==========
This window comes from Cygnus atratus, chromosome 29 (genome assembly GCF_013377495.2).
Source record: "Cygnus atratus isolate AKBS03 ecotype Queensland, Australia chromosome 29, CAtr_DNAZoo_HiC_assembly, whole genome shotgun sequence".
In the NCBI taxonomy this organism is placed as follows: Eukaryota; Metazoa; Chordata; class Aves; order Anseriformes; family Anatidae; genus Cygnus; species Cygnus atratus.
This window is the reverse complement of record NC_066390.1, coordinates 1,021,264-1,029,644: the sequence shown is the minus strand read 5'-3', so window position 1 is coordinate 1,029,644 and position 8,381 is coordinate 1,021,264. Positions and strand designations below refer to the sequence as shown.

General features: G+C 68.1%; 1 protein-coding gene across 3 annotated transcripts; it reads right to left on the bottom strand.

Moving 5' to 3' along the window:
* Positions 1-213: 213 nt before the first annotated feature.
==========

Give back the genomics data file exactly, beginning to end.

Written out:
This window comes from Cygnus atratus, chromosome 29 (genome assembly GCF_013377495.2).
Source record: "Cygnus atratus isolate AKBS03 ecotype Queensland, Australia chromosome 29, CAtr_DNAZoo_HiC_assembly, whole genome shotgun sequence".
In the NCBI taxonomy this organism is placed as follows: Eukaryota; Metazoa; Chordata; class Aves; order Anseriformes; family Anatidae; genus Cygnus; species Cygnus atratus.
This window is the reverse complement of record NC_066390.1, coordinates 1,021,264-1,029,644: the sequence shown is the minus strand read 5'-3', so window position 1 is coordinate 1,029,644 and position 8,381 is coordinate 1,021,264. Positions and strand designations below refer to the sequence as shown.

General features: G+C 68.1%; 1 protein-coding gene across 3 annotated transcripts; it reads right to left on the bottom strand.

Moving 5' to 3' along the window:
* Positions 1-213: 213 nt before the first annotated feature.